Auburn Defense Looks Championship-Worthy, Shows Ability to Adjust vs. Arkansas

Justin Ferguson@@JFergusonBRCFB National AnalystAugust 31, 2014

AUBURN, Ala. — Auburn's defense was in disarray heading into the locker room at halftime Saturday.

Arkansas' talented trio of running backs averaged 7.2 yards per carry in the first half. Quarterback Brandon Allen was hitting wide-open targets on play-action passes.

Worst of all, the defensive struggles bled over into the offense, which lost momentum after scoring three straight touchdowns to open the game.

But, following a go-ahead touchdown by returning quarterback Nick Marshall to start the second half, Auburn's defense clamped down on the Razorbacks' power-running offense.

Arkansas Offensive Statistics vs. Auburn
Statistic1st Half2nd Half
Total Yards26761
Rushing Yards1512
Passing Yards11659
Yards per Play7.62.4
Auburn Athletics, 8/30/14

"I’m very proud of our guys coming out facing an SEC team," head coach Gus Malzahn said. "We talked to our guys and told them it would be a dogfight. I’m proud of the way our guys responded the second half. Our defense made the adjustments. We started playing physical football."

A shift in the secondary allowed the Tigers to close down quicker on Allen's receivers in the flats, and the Razorbacks were forced to go a quick three-and-out. Middle linebacker Cassanova McKinzy rebounded from a quiet first half and got in the backfield to drop Alex Collins for a loss on the ensuing drive.

Then, the Auburn defense commanded all of the game's momentum with a pick-six that was caused by the newly reinstated Robenson Therezie and finished by fellow senior Jermaine Whitehead.

"[Therezie] is a freak," Whitehead said. "He does a lot for the team. With all the experience he got last year, he feels a lot more comfortable. At practice, he knows exactly what’s going on. He’s definitely going to make something this year."

Even after a lengthy lightning delay early in the fourth quarter, Auburn's defense held on for the second-half shutout, with McKinzy recording a monster sack of Allen to end any hope the Razorbacks had of a comeback.

"They brought more pressure," Allen said afterward. "They did a good job of slowing down our rush game in the second half. We didn’t make the plays we needed to get to get some drives going."

Defensive improvement out of the locker room is nothing new for the Tigers.

Auburn's rush defense was ranked 105th nationally last year in the first half of games, but halftime adjustments helped that ranking jump to 57th in the second half. The Tigers also allowed five fewer touchdowns on the ground, and those changes resurfaced in the 2014 season opener.

That shift in ratings did not turn Auburn into an elite second-half defense, but it was one of the deciding factors in several tight games for the Tigers in their run to the SEC title.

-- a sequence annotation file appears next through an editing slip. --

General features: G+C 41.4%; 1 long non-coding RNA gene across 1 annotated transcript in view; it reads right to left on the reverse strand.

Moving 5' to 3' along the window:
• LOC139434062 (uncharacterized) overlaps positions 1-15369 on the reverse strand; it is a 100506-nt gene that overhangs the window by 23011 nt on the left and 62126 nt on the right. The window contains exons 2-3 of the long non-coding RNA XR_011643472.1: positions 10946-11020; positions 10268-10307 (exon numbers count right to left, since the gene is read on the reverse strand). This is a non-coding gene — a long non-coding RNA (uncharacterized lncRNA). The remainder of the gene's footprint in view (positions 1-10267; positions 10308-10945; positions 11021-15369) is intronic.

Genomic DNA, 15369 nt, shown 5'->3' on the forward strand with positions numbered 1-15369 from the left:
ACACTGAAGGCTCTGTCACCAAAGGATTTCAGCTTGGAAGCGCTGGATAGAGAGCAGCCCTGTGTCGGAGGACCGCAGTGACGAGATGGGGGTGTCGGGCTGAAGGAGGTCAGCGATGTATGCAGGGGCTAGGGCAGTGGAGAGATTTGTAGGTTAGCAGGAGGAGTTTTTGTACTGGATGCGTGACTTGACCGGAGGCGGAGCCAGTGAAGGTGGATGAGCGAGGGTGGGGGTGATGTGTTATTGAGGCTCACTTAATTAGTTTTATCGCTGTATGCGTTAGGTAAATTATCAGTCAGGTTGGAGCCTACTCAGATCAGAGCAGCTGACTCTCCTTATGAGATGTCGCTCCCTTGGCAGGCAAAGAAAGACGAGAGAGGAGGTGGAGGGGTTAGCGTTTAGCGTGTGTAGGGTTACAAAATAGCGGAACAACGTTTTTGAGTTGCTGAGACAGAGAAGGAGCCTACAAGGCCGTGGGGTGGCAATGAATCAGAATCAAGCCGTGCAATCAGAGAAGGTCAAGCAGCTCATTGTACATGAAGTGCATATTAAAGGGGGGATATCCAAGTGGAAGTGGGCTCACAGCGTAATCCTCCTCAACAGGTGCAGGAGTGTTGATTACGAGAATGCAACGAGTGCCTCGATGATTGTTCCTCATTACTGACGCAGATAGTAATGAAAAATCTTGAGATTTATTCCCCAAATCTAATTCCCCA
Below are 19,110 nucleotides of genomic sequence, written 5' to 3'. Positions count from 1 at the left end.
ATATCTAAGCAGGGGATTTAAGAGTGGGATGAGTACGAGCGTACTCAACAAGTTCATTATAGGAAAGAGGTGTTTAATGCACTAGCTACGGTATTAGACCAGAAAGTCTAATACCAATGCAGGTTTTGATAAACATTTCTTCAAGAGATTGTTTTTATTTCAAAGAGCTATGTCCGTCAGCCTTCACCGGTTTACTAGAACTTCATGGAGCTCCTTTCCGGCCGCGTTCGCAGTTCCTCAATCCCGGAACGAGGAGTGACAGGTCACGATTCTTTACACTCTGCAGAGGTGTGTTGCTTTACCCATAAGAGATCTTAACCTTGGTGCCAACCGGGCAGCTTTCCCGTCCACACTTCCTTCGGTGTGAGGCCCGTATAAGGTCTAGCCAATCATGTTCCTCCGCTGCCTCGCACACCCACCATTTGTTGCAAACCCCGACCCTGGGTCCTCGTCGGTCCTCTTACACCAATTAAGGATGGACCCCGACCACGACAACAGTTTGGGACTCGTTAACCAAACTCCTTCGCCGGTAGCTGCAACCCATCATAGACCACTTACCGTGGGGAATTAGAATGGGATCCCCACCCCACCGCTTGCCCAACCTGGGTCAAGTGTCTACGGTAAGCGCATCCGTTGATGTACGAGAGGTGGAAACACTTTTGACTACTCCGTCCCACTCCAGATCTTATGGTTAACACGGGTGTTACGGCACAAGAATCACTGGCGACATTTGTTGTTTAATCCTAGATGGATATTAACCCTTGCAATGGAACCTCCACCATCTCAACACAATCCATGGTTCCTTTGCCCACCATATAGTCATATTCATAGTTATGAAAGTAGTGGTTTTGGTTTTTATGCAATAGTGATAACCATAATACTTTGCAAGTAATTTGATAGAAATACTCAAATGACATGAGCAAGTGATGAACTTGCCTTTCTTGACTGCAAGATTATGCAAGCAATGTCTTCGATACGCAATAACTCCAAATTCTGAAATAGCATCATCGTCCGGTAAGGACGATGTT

When another conference team jumped out in the first half, it was back to the drawing board for the Auburn defense—literally.

"We just quickly took a look at what Arkansas was doing," senior defensive lineman Gabe Wright said. "Early on, it's kind of hard to see what they're all doing and then respond. At halftime, we were able to sit down and put what we needed to change on the board. Guys just focused and played more physical to get the win."

After the game, Malzahn pointed to those halftime adjustments from defensive coordinator Ellis Johnson and his assistants as the turning point in what had been a tight SEC contest.

"Ellis is one of the better defensive coordinators in college football," Malzahn said. "He’s been doing this a long time, and he’s good at it. He made the adjustments. They settled down and started stopping the run, and that changed the whole tone of the game, and that was a huge factor in the second half. We got quite a few stops and got the ball back to the offense."

Much like Malzahn's offense, Auburn's strength on defense comes from its ability to adapt to the opposing team.

Johnson's 4-2-5 scheme is designed to counter teams prone to airing it out, but the Tigers had a plan for the Razorbacks' power-running attack.

Auburn started four defensive tackles up front—Angelo Blackson, Jeffrey Whitaker, Wright and Montravius Adams—in a "Rhino package" that has been practiced since the start of spring camp. 

The larger front four neutralized Arkansas for a quick three-and-out to start the game, but the Razorbacks started rolling on offense when they were able to get Alex Collins, Korliss Marshall and Jonathan Williams into the second level.

When Wright got back into the locker room, his teammates said he rallied the defense to make a change and get back into the form of a championship club.

"I just see the potential of this team," Wright said. "You've got a team that runs the ball in the SEC and likes to be the bully, and we held them to a few yards in the second half. Early on, we had some things breaking off because Arkansas did a good job of showing us things we haven't seen. But guys were able to bounce back quickly, and we showed we are going to get the job done.

"It's never how you start. It's how you finish."


Justin Ferguson is Bleacher Report's lead Auburn writer. Follow him on Twitter @JFergusonAU. All quotes were obtained firsthand unless otherwise noted. All stats courtesy of


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